Men are from Sears; Women are from the mall: Stockpiling, shopping, and gender
I went shopping with my husband the other day. This was a rare occurrence, the sort of thing that happens with the same frequency as the passing of Halley's Comet. He needed jeans and casual shirts to replace the fraying college sweatshirt he insists on dragging out during weekends, so to the Gap Outlet we went.
Once we arrived, I meandered over to a tantalizing display of cable-knit sweaters while he strode purposefully towards the men's wear. A mere ten minutes later he had finished, and victoriously marched towards the register with an armload of identical crewnecks in multiple colors and a single pair of jeans. I, on the other hand, was still considering a red cardigan, black tights, leopard ballet flats, a gold belt, grey jeans, two long-sleeved tees and a pile of socks.
Back in December, the New York Times examined the shopping habits of men, and came to the conclusion that men stockpile and women shop. The article profiled sixteen men, some of whom are employed in the fashion industry as designers, style bloggers and magazine editors, and described their buying habits. Designer Billy Reid confessed to buying "three or four" pairs of identical Levis at a time. Gabe Schulman, contributor to Thestyleblogger, explained that he loved the cut of a particular pair of pants so much that he bought four identical pairs. And tattoo artist Scott Campbell told of his infatuation with plain old black Gold Toe socks, of which he purchases in bulk.
When I shop, I'm perfectly content to meander through sprawling displays or detour through the shoe department. I give little thought to stopping at a cosmetics counter for a quick spray of perfume before, maybe, making a purchase. In contrast, Wharton Business School research has discovered that men regard shopping as a mission and are much less inclined to browse and wander. In general, men intend to buy a targeted item and flee the store as quickly as possible.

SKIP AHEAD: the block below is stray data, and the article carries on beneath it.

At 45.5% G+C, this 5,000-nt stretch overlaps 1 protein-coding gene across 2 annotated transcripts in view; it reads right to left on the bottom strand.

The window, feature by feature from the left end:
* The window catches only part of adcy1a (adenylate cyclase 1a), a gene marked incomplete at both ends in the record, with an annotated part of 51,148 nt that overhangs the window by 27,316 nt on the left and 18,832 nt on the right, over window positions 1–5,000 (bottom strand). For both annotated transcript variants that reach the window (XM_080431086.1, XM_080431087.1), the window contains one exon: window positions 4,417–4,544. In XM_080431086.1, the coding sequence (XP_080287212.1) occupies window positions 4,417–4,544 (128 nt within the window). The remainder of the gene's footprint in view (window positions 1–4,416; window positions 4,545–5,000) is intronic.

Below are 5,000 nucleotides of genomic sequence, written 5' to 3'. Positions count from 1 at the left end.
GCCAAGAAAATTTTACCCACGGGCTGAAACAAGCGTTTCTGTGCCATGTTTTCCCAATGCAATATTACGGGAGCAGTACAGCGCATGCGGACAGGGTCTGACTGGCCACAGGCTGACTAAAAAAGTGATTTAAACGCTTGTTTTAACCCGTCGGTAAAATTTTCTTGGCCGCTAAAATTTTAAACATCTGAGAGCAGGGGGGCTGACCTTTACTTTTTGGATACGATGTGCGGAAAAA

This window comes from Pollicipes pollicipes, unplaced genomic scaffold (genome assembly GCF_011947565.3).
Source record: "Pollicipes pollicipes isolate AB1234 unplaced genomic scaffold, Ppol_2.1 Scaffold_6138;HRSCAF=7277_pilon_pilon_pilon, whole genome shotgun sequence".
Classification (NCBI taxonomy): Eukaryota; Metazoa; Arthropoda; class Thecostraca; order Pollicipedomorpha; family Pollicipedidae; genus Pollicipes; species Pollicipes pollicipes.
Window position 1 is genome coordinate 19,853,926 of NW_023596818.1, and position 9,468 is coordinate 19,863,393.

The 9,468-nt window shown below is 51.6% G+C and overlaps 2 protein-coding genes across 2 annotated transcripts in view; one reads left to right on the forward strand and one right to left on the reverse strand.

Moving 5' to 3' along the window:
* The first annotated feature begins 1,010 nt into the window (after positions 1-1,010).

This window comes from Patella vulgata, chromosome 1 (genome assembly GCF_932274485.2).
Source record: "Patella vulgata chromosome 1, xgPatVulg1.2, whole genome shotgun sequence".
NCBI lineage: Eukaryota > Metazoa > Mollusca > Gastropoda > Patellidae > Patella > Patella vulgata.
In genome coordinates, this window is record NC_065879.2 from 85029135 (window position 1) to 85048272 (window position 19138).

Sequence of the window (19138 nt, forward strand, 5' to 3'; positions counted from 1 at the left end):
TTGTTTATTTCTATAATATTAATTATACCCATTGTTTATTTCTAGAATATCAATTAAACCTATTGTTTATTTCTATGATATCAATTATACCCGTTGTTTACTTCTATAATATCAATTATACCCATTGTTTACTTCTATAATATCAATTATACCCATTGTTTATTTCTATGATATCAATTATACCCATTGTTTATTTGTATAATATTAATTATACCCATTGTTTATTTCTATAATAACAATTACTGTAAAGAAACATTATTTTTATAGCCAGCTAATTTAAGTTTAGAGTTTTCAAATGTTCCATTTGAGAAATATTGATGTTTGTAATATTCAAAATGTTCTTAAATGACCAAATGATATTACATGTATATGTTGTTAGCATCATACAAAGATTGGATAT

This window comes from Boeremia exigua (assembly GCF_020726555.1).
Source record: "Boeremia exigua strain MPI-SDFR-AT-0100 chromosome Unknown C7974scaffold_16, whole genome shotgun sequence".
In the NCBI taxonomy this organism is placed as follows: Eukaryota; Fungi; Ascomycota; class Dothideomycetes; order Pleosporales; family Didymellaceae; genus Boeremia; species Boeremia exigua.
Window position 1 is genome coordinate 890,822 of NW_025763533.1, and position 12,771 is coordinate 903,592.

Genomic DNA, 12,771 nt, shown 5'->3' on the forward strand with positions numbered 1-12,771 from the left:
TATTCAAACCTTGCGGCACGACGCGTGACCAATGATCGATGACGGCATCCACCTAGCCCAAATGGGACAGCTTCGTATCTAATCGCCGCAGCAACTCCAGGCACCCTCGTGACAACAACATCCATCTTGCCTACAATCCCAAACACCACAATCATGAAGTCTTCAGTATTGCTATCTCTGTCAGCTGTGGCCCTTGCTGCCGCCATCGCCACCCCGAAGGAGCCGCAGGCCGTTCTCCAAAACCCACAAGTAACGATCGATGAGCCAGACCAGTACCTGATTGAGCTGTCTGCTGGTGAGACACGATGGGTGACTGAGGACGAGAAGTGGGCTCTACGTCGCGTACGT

In a study titled, "Men Buy, Women Shop," researchers at Wharton's Jay H. Baker Retail Initiative and the Verde Group, a Toronto consulting firm, found that men are more likely to respond to more utilitarian aspects of the shopping experience than women are - such as the availability of parking, whether the item they came for is in stock, and the length of the checkout line. However, Women place more value on the attention of customer sales associates, and whether associates are readily available to help when needed.
One female shopper between the ages of 18 and 35 told the researchers: "I love shopping. I love shopping even when I have a deadline. I just love shopping." Compare that to this response from a male in the same age group who described how men approach retailing: "We're going to this store and we buy it and we leave because we want to do something else."
I believe most men shop like they're smartbombs dropped from F-22's. They're tactical. They have lists. If they walk into a mall, they usually know exactly where they're going and what they're buying. They are concerned with durability and comfort because if the item lasts, they can shop less often. These men generally don't pay attention to what's trendy. They don't go from store to store to store. They don't wander aimlessly. They want to get in, buy what they need, and get out.That's it.
This utilitarian shopping philosophy easily explains the tendency of some men to stockpile favorite pieces. However, I also know women who dread going shopping, and negotiate the need for new clothes with both online ordering and purchasing multiple pieces of the same item in different colors. The tricky fit of certain pieces, such as jeans and undergarments, may also encourage a shopper of either gender to stockpile. My own stockpile of J Brand jeans is a testament to my preference towards their fit.
The Times article led me to wonder if gender differences in shopping habits really are as concrete as the piece suggests. Do you consider yourself a stockpiler when it comes to shopping? Do you prefer to wander and browse, or are you focused on buying what you need and leaving when finished?